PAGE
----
The Arrowshaped Micrathena (Micrathena sagittata) is an orb weaver from the Family Araneidae. They are best known for their “rock guitar” resemblance.
The Arrowshaped Micrathena: Identification.
Females of this species possess dazzling hues, such as red, black, and yellow. The top surface is typically a vibrant yellow, while the three pairs of tubercles are tipped with jet black at the base and blood red near their apex. Directly behind these tubercles lie two large protrusions that protrude outward just enough to create an arrow-shaped body – one could even imagine it resembles a classical “Flying V” electric guitar!
The females can grow to about ½ inch (excluding legs).
The Arrowshaped Micrathena: Webs and mating.
As spring approaches, female Arrowshaped Micrathenas begin to spin their intricate circular webs and can be seen taking rest in them. Usually living for just one year, they hatch from egg cases, disperse and go through several molts as they develop.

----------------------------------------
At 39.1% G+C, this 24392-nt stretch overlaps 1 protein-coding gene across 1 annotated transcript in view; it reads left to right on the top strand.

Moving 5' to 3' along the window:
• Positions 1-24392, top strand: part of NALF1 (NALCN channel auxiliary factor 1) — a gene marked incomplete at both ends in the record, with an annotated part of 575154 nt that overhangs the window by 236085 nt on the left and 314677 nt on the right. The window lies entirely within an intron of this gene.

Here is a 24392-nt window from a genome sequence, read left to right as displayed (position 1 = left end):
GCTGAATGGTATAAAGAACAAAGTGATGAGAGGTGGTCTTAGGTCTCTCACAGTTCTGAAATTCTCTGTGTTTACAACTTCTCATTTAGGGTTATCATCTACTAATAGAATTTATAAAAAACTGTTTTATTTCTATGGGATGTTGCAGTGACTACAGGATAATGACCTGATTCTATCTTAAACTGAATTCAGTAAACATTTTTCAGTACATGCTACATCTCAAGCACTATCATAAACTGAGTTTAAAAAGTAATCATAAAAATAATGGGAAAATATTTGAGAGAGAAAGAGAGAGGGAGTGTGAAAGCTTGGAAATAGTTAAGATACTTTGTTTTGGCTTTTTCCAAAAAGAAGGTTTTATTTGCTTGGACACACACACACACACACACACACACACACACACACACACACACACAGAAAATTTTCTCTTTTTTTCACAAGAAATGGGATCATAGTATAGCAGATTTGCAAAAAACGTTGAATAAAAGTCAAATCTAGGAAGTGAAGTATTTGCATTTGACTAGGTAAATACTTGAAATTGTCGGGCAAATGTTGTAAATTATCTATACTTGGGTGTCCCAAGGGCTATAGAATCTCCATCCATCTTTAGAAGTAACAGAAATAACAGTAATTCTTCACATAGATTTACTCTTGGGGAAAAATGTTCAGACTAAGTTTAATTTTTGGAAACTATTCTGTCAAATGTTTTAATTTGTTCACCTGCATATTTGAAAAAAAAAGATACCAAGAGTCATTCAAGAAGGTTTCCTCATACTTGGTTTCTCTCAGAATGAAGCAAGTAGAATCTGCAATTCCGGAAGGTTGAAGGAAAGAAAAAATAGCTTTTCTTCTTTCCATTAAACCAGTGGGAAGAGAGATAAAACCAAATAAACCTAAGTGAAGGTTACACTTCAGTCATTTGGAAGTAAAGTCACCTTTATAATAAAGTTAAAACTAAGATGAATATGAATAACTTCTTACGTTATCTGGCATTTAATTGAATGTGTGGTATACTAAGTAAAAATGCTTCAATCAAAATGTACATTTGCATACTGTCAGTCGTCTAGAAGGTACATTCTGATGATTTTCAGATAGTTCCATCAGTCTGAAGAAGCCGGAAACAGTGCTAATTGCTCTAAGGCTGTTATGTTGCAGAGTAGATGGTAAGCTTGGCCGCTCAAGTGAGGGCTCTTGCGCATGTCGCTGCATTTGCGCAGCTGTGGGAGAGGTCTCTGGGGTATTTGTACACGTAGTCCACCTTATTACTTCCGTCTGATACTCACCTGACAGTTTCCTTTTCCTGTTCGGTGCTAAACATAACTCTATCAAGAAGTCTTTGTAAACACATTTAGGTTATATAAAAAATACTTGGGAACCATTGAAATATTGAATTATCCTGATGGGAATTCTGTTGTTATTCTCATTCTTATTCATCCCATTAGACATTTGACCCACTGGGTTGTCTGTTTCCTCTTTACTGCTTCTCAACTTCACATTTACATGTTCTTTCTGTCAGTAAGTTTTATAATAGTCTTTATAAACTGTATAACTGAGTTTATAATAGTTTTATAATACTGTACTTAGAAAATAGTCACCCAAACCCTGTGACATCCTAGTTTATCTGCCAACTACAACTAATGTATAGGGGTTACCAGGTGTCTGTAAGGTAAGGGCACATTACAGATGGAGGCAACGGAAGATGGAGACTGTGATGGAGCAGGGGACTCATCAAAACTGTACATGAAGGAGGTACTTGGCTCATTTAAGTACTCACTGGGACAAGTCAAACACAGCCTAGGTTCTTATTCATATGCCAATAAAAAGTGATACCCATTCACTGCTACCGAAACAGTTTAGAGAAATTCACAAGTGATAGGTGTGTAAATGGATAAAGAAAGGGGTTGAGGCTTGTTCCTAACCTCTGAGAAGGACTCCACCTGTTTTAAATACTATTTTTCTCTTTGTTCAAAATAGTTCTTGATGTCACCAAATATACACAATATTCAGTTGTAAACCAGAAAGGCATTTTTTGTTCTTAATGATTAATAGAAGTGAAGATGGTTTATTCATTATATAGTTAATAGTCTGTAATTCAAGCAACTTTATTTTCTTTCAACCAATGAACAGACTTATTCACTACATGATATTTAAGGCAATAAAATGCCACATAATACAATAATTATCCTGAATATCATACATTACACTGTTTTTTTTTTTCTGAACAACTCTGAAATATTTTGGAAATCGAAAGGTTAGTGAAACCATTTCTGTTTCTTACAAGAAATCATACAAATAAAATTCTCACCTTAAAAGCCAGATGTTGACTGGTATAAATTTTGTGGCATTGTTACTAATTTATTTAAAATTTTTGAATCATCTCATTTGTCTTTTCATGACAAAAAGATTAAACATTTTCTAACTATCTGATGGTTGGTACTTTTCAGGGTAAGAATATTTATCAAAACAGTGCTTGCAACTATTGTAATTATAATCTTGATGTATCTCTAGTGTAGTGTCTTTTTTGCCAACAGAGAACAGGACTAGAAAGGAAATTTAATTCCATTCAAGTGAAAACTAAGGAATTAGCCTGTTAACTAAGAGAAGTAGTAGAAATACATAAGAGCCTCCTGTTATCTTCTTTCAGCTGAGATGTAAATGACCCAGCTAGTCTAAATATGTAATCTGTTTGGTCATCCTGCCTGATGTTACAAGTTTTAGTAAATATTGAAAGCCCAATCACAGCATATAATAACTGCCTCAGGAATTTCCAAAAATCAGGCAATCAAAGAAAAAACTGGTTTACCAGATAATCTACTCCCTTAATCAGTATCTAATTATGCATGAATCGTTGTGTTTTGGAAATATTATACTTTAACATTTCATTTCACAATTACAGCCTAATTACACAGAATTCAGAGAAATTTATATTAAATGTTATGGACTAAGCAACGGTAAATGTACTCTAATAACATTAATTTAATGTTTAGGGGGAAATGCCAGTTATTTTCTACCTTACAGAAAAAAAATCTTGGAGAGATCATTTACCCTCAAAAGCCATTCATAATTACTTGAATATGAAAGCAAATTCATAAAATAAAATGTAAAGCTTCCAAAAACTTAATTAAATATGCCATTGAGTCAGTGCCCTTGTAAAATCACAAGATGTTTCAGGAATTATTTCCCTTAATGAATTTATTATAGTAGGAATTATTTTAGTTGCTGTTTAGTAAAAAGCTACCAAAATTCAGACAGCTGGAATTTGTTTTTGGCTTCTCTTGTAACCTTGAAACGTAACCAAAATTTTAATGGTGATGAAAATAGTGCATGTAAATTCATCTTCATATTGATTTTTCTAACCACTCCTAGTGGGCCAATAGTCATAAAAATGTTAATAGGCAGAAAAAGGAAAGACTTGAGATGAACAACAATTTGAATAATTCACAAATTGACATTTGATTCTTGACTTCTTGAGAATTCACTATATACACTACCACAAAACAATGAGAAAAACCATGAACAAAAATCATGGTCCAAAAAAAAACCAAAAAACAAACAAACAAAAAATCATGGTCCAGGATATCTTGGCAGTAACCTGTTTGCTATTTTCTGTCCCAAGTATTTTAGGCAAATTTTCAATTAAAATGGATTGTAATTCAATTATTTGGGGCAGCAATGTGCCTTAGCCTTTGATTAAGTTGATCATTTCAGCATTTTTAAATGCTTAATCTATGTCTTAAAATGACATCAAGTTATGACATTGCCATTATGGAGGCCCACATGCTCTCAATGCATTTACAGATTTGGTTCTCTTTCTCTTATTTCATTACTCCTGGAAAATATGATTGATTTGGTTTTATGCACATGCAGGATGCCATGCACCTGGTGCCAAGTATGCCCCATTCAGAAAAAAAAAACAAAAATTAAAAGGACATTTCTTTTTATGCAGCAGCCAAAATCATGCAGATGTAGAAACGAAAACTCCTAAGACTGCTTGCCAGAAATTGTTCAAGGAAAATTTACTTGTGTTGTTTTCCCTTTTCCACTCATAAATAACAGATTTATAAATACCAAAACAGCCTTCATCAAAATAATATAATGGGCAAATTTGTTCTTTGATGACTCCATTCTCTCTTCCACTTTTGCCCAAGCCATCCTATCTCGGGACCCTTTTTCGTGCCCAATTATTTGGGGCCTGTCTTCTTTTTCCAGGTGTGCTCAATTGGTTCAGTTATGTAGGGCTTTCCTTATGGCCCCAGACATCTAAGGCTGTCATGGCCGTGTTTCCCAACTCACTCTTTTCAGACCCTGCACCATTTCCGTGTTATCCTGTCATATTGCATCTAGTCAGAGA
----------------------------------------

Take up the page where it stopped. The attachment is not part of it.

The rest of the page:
Females are twice the size of males and tend to get more attention due to their vibrant webs; male spiders come to visit these females, but courtship is often fatal since their bodies nourish both mates and future offspring. As summer rolls by, females feed on insects before forming egg cases, eventually passing away when winter draws near.
The powerful Arrowshaped micrathenas employ sticky webs to trap small insects, then inject venomous bites to subdue and disintegrate the prey from within. Afterward, they wait for their meal of liquified innards before returning later. Their dense web patterning is tailored explicitly for mosquitoes and leafhoppers – demonstrating how ferocious these eight-legged predators can be against more minor bugs! Nevertheless, rest assured that humans have nothing to worry about when facing off a micrathena – they are harmless to us!
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